Sometime around 1979 the Fort’s flintlock gun club, Les Coureur de Bois de Fort de Chartres started to sponsor the Rendezvous, providing volunteer labor and a audited Site Superintendent Special Event Discretionary Fund to keep the funds at Fort de Chartres. The 1980s saw new restoration and archaeological projects which generated more public awareness of the rich colonial history of the Fort. With that came an increase of visitors to the Park not only at the Rendezvous but all year long. In 1984 the official count of camps was 335, quite a lot more than the original 25 back in 1970. And so it went for the next few years, the Rendezvous kept getting bigger and better.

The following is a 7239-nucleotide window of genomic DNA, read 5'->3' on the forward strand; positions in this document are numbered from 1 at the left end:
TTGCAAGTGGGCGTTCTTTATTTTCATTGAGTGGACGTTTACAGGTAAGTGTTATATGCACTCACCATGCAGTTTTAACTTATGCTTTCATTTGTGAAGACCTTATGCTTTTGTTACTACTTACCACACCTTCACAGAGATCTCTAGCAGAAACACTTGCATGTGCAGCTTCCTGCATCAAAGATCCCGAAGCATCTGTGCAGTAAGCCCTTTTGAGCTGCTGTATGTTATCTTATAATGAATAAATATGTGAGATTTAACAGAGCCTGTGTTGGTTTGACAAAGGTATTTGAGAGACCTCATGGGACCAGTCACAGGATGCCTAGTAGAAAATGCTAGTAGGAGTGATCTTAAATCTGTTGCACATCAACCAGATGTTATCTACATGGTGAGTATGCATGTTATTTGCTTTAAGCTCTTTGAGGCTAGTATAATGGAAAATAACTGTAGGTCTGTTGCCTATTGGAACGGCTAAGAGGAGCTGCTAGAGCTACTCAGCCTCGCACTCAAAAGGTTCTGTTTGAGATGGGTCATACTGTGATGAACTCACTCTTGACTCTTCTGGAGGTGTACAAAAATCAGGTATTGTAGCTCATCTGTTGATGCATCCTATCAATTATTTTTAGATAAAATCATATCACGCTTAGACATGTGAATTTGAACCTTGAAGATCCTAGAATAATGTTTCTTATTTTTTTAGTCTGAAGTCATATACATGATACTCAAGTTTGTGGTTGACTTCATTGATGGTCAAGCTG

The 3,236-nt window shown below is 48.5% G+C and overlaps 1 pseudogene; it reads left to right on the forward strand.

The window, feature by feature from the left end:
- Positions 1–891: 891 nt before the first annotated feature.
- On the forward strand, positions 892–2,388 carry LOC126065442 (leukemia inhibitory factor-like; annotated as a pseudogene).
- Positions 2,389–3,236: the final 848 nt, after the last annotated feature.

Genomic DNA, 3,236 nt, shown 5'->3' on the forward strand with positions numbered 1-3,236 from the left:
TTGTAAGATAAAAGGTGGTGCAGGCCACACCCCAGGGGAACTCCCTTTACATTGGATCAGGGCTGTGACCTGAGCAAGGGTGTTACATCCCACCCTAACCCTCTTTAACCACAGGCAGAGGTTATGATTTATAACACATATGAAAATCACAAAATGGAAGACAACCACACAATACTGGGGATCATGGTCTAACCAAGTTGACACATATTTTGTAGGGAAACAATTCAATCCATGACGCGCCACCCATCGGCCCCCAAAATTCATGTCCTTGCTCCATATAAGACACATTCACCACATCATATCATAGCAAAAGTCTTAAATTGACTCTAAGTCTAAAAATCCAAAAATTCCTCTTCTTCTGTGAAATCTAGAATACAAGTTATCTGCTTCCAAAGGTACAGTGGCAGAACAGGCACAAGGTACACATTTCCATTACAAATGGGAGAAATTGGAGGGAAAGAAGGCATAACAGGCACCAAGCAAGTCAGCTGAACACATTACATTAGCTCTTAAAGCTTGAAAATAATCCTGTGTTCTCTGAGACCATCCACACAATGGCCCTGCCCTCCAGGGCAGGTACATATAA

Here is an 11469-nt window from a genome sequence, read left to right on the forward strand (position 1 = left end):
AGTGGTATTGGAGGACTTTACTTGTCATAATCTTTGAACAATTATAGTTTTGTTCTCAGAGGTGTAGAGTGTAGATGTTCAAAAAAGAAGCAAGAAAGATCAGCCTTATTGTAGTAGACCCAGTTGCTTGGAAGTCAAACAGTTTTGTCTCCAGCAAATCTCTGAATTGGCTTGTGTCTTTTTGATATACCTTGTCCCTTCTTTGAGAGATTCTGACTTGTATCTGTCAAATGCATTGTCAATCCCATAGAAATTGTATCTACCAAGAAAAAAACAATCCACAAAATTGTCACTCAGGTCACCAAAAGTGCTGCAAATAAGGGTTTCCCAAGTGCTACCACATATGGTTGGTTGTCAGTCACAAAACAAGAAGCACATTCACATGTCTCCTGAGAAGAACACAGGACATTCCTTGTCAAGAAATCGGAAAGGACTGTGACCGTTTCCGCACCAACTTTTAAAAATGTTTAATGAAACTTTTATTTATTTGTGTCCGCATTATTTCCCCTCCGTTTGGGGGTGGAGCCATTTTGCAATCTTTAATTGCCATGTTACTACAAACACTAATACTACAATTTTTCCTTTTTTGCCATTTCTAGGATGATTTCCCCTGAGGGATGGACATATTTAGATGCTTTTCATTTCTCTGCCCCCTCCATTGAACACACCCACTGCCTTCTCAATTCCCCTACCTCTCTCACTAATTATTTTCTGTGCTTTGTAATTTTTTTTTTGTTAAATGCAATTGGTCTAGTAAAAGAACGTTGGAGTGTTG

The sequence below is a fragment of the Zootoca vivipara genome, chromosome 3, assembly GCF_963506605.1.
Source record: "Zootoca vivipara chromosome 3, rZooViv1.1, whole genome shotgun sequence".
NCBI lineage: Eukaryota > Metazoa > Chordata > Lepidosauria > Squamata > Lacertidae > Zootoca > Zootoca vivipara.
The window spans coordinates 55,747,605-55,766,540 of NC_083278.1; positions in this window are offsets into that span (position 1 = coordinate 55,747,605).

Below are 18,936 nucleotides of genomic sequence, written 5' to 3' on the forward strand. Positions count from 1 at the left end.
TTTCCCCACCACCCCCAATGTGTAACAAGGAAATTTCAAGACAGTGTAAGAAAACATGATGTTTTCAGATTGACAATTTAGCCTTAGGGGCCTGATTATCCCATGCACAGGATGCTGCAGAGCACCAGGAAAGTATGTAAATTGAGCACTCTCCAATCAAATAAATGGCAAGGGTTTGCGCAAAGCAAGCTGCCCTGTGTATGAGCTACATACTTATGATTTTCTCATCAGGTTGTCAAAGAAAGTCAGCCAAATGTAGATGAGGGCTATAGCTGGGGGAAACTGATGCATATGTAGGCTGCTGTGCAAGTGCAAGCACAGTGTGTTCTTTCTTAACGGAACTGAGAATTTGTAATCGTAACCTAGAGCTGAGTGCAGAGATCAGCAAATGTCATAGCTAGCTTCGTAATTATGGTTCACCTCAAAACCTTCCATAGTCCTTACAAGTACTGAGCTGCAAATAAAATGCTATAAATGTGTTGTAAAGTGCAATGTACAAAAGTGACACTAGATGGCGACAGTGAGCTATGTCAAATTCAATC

And then disaster, the Great Flood of 1993. Fort de Chartres is no stranger to floods but this one was different. In August the whole Park was inundated by 15 feet of muddy turbulent Mississippi river water. When the water receded the damage it left was heartbreaking. Picnic tables and shelters were lifted off their moorings, tossed into the raging river and dropped hundreds of yards from where they belonged. Out buildings lifted off their foundations and carried downstream, were deposited unceremoniously where ever they come to rest. All the plant life was dead and brown, everything was covered with mud and sand and huge holes were scoured into the ground from the rivers current. The staff and volunteers started right away to clean up and repair the damage but by early 1994 it became apparent that the work would take a long time and June rendezvous was cancelled. The grounds and museum would finally open sometime in September and the State vowed to make 1995 June Rendezvous bigger and better than ever. But once again the Mississippi decided to raise and by the Spring of 1995 the Rendezvous couldn’t be held due to the flood gates on Rte. 155 being closed and some minor flooding around the Fort. But the State and the volunteers were determined to have the Rendezvous so it wasn’t cancelled only postponed until September of 1995.